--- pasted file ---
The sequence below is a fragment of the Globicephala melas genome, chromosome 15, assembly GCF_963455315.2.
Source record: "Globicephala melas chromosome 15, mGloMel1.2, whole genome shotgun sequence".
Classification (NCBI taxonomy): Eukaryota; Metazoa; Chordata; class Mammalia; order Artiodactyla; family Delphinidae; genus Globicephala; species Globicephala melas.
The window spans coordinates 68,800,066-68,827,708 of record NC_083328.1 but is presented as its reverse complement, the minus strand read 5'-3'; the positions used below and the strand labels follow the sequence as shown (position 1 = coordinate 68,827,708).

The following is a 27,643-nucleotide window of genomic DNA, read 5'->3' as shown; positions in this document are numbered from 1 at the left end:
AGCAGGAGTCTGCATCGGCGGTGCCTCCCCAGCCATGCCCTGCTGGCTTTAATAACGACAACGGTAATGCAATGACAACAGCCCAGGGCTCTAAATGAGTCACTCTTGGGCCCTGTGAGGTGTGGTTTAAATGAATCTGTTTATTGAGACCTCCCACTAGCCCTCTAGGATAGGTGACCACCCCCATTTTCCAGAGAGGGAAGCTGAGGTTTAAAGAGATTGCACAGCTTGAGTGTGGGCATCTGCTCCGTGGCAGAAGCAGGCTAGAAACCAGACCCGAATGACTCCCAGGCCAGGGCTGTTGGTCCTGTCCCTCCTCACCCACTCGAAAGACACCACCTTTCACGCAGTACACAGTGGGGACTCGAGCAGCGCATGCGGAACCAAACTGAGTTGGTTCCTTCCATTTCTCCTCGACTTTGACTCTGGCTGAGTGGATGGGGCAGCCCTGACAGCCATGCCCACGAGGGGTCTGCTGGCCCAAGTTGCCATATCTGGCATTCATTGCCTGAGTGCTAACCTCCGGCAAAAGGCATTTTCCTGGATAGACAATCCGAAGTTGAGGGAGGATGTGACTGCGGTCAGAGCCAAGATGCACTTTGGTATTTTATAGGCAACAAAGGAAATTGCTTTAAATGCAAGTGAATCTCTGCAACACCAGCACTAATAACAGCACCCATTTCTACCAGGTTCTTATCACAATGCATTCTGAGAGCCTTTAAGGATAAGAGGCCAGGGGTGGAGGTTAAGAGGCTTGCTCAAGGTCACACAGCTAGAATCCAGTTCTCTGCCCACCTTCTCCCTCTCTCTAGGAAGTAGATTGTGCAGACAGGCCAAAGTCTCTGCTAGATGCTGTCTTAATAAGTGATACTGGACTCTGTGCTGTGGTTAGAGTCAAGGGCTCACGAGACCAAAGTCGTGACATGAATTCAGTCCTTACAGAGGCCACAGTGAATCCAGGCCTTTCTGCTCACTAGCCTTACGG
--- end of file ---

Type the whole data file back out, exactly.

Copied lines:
The sequence below is a fragment of the Globicephala melas genome, chromosome 15, assembly GCF_963455315.2.
Source record: "Globicephala melas chromosome 15, mGloMel1.2, whole genome shotgun sequence".
Classification (NCBI taxonomy): Eukaryota; Metazoa; Chordata; class Mammalia; order Artiodactyla; family Delphinidae; genus Globicephala; species Globicephala melas.
The window spans coordinates 68,800,066-68,827,708 of record NC_083328.1 but is presented as its reverse complement, the minus strand read 5'-3'; the positions used below and the strand labels follow the sequence as shown (position 1 = coordinate 68,827,708).

The following is a 27,643-nucleotide window of genomic DNA, read 5'->3' as shown; positions in this document are numbered from 1 at the left end:
AGCAGGAGTCTGCATCGGCGGTGCCTCCCCAGCCATGCCCTGCTGGCTTTAATAACGACAACGGTAATGCAATGACAACAGCCCAGGGCTCTAAATGAGTCACTCTTGGGCCCTGTGAGGTGTGGTTTAAATGAATCTGTTTATTGAGACCTCCCACTAGCCCTCTAGGATAGGTGACCACCCCCATTTTCCAGAGAGGGAAGCTGAGGTTTAAAGAGATTGCACAGCTTGAGTGTGGGCATCTGCTCCGTGGCAGAAGCAGGCTAGAAACCAGACCCGAATGACTCCCAGGCCAGGGCTGTTGGTCCTGTCCCTCCTCACCCACTCGAAAGACACCACCTTTCACGCAGTACACAGTGGGGACTCGAGCAGCGCATGCGGAACCAAACTGAGTTGGTTCCTTCCATTTCTCCTCGACTTTGACTCTGGCTGAGTGGATGGGGCAGCCCTGACAGCCATGCCCACGAGGGGTCTGCTGGCCCAAGTTGCCATATCTGGCATTCATTGCCTGAGTGCTAACCTCCGGCAAAAGGCATTTTCCTGGATAGACAATCCGAAGTTGAGGGAGGATGTGACTGCGGTCAGAGCCAAGATGCACTTTGGTATTTTATAGGCAACAAAGGAAATTGCTTTAAATGCAAGTGAATCTCTGCAACACCAGCACTAATAACAGCACCCATTTCTACCAGGTTCTTATCACAATGCATTCTGAGAGCCTTTAAGGATAAGAGGCCAGGGGTGGAGGTTAAGAGGCTTGCTCAAGGTCACACAGCTAGAATCCAGTTCTCTGCCCACCTTCTCCCTCTCTCTAGGAAGTAGATTGTGCAGACAGGCCAAAGTCTCTGCTAGATGCTGTCTTAATAAGTGATACTGGACTCTGTGCTGTGGTTAGAGTCAAGGGCTCACGAGACCAAAGTCGTGACATGAATTCAGTCCTTACAGAGGCCACAGTGAATCCAGGCCTTTCTGCTCACTAGCCTTACGG